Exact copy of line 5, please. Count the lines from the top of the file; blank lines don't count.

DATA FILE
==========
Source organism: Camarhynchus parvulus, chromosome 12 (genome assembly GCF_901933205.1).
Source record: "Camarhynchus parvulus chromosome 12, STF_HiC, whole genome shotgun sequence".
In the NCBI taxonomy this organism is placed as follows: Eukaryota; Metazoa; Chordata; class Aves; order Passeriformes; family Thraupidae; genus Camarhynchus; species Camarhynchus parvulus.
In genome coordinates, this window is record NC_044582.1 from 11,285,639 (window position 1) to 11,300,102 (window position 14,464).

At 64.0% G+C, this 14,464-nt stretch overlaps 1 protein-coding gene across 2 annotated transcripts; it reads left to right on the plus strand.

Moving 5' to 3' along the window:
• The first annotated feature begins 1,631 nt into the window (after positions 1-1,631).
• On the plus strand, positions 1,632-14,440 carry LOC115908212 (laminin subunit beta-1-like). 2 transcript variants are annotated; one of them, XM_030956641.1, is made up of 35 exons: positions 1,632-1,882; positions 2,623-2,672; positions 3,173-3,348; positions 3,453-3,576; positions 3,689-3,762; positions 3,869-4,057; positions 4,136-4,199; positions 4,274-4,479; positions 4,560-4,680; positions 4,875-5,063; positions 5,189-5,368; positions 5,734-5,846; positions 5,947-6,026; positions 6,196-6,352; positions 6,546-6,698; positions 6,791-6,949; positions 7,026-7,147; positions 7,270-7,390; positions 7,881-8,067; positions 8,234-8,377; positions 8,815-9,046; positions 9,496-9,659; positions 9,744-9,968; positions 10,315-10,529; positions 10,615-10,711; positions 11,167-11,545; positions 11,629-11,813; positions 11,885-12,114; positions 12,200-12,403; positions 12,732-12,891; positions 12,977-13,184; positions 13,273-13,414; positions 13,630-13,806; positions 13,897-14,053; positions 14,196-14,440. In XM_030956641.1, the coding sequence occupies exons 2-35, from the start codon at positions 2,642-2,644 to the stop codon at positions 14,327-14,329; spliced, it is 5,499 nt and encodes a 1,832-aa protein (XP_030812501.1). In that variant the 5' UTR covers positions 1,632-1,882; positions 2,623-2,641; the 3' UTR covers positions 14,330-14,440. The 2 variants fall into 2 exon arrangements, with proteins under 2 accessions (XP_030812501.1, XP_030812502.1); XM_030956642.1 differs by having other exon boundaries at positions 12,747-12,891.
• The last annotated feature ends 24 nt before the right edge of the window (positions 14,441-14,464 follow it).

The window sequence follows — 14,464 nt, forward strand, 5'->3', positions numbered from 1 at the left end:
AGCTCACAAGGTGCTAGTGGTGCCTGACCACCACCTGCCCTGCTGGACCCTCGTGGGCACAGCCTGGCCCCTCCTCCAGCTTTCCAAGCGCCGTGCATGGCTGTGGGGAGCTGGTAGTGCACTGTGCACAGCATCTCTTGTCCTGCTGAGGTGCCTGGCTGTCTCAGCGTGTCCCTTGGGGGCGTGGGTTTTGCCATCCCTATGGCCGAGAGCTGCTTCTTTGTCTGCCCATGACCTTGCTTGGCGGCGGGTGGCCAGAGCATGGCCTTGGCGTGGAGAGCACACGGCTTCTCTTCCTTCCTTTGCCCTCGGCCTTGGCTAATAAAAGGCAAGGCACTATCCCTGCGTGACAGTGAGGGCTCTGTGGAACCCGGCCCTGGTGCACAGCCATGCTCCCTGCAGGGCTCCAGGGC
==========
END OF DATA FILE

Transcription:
At 64.0% G+C, this 14,464-nt stretch overlaps 1 protein-coding gene across 2 annotated transcripts; it reads left to right on the plus strand.